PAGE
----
Is it a Dark New Year for the Diego Garcians? Will they get back their Land?

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is an atoll in the Indian Ocean, which has been converted into an American military base where no one is allowed to set a foot without permission. This has been the state of affairs since 1966 when it was leased by United Kingdom to the US for fifty years. All the United States had to compensate was about $14 million concession on the Polaris missile that UK was buying from it. The lease was supposed to expire on the 31st day of December, 2016, and campaigners like myself were hoping that President Obama, who was elected on a moral platform and had taken some notable decisions on human rights would appreciate the inhumanity and do the right thing. He did not; and as we are in 2017 now, it is reasonable to presume that the least has been extended for another 20 years as was being speculated. The islanders have been treated as expendables and badly let down! Here’s an expose of the worst human rights violations by two democracies of the world, by Ashoka, in an exclusive , in Different Truths.

As we have just stepped into the year Two Thousand and Seventeen Anno Domini, I think it is apposite to spare a thought for a group of people who would not be celebrating its onset! They have been victims of a protracted injustice which has, in my estimation, no parallel in modern history. The injustice I have just mentioned involves uprooting an entire community from its forcibly using the most minatory techniques by utilising techniques that would send the entire humankind to shame.

And no! I am not alluding to any tinpot military dictatorship or an authoritarian monolith like the erstwhile Soviet Union. The guilty parties here are two countries that never cease to parade their credentials as the harbingers of democratic values. I mean of course the United Kingdom and the United States.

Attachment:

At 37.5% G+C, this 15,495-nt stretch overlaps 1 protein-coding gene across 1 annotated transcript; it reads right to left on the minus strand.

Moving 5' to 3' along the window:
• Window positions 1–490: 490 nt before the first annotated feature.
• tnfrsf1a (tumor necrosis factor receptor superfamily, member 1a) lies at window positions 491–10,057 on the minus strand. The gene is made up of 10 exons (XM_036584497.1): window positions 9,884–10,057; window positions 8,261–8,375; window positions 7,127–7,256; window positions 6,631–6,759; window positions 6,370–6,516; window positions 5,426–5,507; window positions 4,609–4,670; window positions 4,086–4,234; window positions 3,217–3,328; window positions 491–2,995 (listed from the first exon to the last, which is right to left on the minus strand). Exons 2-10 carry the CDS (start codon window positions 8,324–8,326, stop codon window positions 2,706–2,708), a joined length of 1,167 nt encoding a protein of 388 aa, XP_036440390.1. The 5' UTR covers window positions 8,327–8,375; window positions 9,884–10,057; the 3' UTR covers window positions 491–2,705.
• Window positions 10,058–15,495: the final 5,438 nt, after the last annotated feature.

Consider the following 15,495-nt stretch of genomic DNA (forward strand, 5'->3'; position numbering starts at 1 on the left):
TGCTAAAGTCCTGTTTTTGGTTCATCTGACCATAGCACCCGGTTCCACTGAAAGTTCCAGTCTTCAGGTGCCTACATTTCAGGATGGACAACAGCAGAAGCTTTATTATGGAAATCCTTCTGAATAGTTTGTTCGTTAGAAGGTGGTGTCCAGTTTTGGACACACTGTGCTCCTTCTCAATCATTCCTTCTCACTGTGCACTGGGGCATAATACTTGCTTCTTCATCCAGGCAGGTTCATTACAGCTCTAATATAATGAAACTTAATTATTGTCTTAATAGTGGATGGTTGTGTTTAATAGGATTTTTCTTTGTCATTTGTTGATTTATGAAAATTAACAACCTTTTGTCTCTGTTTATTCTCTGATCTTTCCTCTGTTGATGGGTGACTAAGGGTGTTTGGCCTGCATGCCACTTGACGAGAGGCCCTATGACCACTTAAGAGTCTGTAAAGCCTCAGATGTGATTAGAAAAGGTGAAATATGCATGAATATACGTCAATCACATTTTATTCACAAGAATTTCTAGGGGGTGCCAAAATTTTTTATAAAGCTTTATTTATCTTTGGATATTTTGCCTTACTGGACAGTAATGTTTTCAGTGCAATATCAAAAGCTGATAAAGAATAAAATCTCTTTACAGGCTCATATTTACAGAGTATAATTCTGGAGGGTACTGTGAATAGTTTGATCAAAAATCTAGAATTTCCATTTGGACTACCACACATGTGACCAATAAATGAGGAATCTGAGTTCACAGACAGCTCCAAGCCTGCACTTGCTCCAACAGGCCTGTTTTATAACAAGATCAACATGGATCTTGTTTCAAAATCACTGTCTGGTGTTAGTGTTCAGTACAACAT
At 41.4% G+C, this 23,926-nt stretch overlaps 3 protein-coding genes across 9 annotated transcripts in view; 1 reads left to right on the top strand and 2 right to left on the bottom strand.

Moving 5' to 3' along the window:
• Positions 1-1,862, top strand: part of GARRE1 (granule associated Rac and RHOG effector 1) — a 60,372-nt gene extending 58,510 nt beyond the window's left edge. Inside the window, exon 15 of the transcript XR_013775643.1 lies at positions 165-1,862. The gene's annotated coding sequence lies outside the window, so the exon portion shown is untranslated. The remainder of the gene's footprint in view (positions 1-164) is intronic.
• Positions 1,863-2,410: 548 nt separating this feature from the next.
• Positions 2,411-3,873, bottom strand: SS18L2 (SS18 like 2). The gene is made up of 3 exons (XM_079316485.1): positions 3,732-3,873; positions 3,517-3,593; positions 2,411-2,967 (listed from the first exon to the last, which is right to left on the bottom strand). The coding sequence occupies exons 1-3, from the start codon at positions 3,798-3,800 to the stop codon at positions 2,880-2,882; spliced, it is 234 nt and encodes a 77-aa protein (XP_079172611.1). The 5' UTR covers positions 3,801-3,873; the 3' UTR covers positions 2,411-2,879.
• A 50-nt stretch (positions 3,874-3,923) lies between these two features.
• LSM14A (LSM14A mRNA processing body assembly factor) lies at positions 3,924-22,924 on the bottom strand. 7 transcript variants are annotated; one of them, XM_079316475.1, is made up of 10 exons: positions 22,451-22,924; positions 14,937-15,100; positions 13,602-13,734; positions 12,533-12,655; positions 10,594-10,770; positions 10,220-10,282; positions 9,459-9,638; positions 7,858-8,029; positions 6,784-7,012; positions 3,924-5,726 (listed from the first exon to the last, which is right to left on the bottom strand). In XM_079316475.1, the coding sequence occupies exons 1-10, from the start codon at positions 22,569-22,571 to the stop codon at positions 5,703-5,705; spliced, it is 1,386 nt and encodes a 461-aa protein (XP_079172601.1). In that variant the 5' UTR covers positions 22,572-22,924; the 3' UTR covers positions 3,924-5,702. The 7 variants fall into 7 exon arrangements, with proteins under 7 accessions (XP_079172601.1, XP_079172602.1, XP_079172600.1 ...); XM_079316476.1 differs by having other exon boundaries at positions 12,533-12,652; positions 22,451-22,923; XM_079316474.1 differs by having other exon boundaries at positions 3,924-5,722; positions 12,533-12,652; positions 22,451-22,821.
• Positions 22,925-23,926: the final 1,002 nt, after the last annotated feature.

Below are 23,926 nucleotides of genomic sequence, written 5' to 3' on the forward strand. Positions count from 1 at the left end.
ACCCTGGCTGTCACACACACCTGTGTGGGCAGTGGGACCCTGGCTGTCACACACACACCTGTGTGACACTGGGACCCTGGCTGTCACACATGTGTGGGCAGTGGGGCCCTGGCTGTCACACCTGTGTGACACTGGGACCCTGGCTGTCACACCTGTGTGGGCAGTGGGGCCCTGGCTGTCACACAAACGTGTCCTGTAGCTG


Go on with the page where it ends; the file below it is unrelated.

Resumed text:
The worst aspect of this story is that it is totally shrouded in and there has been no real concerted effort on part of anyone including the most vociferous human rights campaigners and even the top journalists to bring this to public attention.

I am referring to Diego Garcia and what has happened to it in the last 50 years!

It would be appropriate to provide some background. Diego Garcia is an atoll in the Indian Ocean, which has been converted into an American military base where no one is allowed to set a foot without official permission. This has been the state of affairs since 1966 when it was leased by United Kingdom to the US for fifty years. All the United States had to compensate was about $14 million concession on the Polaris missile that UK was buying from it. The lease was supposed to expire on the 31st day of December, 2016, and campaigners like myself were hoping that President Obama, who was elected on a moral platform and had taken some notable decisions on human rights would appreciate the inhumanity and do the right thing. He did not; and as we are in 2017 now, it is reasonable to presume that the least has been extended for another 20 years as was being speculated. The islanders have been treated as expendables and badly let down!